The IEDB strives to make all data discoverable by users with stable, static, and persistent identifiers. By presenting curated data in a searchable database, we have liberated it from the tables and figures of journal articles, making it more accessible and usable by immunologists. From the IEDB website home page, users can perform 98% of queries, which can be further refined from the ‘Results’ page using the ‘Filter Options’. The home page web interface has been optimized over many iterations to be intuitive to users, ensuring that the data is easily queried and discoverable.
The IEDB assigns unique identifiers, with the most fundamental being the identifier for a specific assay. For example, URL http://www.iedb.org/assay/1288921 identifies the IEDB record for an experimental assay. In addition, a collection of assays curated from a single reference has a separate identifier. For example, http://www.iedb.org/reference/1001817 identifies the set of 34 assays curated from the journal article that included the experiment. By utilizing the full uniform resource locator (URL) as the identifier, we ensure that the identifier is globally unique, and that someone with an identifier can find more information about the resource using a web browser or other common tools. CURIE syntax can be used to define a mapping from ‘IEDB_ref’ to the URL http://www/iedb.org/reference/, allowing two-way translation between the CURIE ‘IEDB_ref: 1001817’ and the full URL http://www.iedb.org/reference/1001817. This gives us all the benefits of a compact ID and a findable URL. In terms of persistence, the IEDB is committed to retain these identifiers, and if there are changes to the identifier scheme, to utilize HTTP redirects to ensure that the URLs will continue to resolve. While there are dependencies on the continued control of the iedb.org domain name for long-term persistence, we believe that scenarios in which the IEDB continues to be available, but the domain does not are highly unlikely. Additionally, these IDs are not dependent on the specific software used as they are in both a URL and CURIE format. Thus, we believe that the IEDB data is persistent. In the event a reference is removed (due to error or otherwise), a message is added to the database advising users why this reference has been temporarily or permanently removed.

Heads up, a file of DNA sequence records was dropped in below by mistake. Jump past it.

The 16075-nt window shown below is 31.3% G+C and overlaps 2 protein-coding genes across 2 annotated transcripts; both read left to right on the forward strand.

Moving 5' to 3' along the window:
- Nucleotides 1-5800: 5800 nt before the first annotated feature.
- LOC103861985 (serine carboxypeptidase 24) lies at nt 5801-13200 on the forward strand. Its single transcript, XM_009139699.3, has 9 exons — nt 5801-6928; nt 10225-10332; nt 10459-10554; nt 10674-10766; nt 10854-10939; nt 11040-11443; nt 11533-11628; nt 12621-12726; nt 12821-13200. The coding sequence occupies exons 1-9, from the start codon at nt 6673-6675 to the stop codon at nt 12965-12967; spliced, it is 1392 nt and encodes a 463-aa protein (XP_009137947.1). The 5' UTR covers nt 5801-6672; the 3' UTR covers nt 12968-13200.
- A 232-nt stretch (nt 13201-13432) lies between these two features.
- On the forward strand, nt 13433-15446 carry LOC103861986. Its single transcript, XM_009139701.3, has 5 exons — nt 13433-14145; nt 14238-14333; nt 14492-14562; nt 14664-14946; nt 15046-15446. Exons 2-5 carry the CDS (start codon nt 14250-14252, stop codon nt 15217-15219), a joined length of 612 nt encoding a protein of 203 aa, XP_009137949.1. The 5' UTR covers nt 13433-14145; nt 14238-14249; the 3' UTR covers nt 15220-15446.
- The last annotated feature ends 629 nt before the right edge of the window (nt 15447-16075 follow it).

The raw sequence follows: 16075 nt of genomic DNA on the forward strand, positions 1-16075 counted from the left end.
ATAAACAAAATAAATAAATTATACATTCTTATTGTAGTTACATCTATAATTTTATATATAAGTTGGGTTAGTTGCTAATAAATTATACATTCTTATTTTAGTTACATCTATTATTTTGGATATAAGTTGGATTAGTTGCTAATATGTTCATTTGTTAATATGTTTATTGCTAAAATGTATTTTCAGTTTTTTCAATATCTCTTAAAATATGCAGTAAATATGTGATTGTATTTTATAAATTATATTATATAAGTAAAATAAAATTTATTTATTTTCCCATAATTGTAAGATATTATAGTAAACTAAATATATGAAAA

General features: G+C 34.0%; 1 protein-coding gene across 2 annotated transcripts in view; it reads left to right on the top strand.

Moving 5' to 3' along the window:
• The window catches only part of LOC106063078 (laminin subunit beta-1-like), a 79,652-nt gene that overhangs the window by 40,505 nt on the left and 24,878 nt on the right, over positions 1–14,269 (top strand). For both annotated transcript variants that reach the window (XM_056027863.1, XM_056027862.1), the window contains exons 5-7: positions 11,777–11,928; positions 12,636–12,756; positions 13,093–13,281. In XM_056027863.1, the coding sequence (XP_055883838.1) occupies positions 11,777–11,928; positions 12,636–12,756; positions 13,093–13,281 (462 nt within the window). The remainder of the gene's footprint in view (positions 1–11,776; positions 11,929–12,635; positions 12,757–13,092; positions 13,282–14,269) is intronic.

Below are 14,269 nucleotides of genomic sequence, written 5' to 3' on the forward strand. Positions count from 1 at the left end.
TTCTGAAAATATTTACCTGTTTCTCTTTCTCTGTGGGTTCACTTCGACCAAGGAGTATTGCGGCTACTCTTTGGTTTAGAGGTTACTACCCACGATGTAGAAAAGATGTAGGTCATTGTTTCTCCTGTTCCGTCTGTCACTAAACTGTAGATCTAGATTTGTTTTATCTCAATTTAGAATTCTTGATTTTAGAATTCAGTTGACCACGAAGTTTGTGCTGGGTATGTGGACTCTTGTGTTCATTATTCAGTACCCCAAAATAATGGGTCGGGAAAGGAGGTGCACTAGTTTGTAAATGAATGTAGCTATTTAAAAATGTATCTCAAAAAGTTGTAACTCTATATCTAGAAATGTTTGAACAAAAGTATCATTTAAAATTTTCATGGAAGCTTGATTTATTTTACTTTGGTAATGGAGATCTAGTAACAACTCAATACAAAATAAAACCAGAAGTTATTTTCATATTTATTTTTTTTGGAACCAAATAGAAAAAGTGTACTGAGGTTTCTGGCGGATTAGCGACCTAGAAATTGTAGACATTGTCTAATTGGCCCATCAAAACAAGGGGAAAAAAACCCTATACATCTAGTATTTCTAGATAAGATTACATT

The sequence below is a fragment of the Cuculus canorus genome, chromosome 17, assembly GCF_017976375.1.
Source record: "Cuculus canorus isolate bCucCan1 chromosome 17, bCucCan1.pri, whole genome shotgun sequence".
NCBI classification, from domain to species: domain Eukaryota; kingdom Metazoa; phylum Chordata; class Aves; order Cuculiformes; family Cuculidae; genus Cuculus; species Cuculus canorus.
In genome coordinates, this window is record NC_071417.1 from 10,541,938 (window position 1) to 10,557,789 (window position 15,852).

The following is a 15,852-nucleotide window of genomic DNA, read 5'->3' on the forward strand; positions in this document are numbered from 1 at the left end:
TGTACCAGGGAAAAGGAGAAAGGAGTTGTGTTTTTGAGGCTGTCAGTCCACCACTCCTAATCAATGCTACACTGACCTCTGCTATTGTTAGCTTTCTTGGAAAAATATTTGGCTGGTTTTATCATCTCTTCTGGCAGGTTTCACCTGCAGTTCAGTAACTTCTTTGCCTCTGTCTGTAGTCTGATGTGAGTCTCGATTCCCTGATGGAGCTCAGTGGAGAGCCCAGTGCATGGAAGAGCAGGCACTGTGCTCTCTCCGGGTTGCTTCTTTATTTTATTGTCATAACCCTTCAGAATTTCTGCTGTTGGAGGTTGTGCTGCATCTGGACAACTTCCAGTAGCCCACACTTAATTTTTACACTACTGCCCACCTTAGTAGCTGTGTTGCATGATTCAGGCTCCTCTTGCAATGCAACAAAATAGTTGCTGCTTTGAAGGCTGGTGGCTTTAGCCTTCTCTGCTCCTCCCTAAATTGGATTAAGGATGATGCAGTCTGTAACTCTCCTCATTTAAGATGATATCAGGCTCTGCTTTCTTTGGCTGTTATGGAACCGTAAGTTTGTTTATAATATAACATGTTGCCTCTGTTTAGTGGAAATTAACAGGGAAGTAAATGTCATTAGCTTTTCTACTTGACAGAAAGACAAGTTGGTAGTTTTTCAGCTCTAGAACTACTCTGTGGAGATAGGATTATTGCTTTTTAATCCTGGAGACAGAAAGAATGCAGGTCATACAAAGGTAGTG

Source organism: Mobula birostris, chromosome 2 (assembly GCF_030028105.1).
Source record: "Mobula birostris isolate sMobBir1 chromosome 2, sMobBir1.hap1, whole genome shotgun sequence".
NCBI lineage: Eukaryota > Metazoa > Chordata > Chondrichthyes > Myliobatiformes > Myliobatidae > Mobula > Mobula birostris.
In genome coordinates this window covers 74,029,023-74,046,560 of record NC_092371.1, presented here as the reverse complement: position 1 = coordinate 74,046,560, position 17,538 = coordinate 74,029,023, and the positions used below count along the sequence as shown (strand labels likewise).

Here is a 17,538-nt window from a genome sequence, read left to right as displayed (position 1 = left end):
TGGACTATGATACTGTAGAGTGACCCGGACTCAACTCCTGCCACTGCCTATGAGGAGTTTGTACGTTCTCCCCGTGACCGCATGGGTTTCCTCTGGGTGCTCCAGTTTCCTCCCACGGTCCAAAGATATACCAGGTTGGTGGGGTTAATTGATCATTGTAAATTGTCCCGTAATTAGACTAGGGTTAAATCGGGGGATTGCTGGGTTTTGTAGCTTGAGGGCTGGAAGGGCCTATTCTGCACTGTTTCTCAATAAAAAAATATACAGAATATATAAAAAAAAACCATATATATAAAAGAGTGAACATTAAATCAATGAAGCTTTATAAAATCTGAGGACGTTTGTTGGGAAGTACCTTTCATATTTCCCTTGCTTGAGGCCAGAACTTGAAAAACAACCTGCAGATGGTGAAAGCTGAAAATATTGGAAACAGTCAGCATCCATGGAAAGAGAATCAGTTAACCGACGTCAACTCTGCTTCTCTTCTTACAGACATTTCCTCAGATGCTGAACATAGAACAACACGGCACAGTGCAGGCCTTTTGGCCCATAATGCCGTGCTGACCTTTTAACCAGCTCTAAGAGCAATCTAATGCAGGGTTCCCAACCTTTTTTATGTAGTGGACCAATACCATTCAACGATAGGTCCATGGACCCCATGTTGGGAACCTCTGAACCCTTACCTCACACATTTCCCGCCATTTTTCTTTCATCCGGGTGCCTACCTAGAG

In regards to using DOIs or universal PIDs/PURLs as epitope identifiers, this has been discussed extensively within the group. Whilst DOIs and PURLs may provide more flexibility, it does come at the cost of another layer of complexity and delegating responsibility. We believe that the IEDB URLs are simple and effective, and they were designed to be resource-agnostic and easy to redirect. Furthermore, in the event that the IEDB contract must be transferred, the iedb.org domain will be handed over (along with the IEDB name and other "trademarks"). We can also establish a URL redirect of the existing identifiers as requested by the incumbent. We feel confident that all IEDB data can be transferred to the incumbent without compromising the existing information or identifiers. This will also be documented in the ‘Final Transition Plan’, which is outlined in the Statement of Work provided by NIAID, whereby the contractor (IEDB) shall “ensure an orderly, secure, and efficient transition of contract-related materials and activities to the successor contractor or to the Government”. The IEDB will prepare a draft and final plan, to be reviewed by NIAID, no later than 12 months prior to the completion date of the contract. The plan will detail the transition activities to be carried out, provide a timeline for the implementation of each transition activity, and describe the capabilities and responsibilities of Contractor staff who shall be assigned to implement the plan. As a result, we are confident that the IEDB URLs are not only effective for current use, but can be easily transferred in the future, if needed.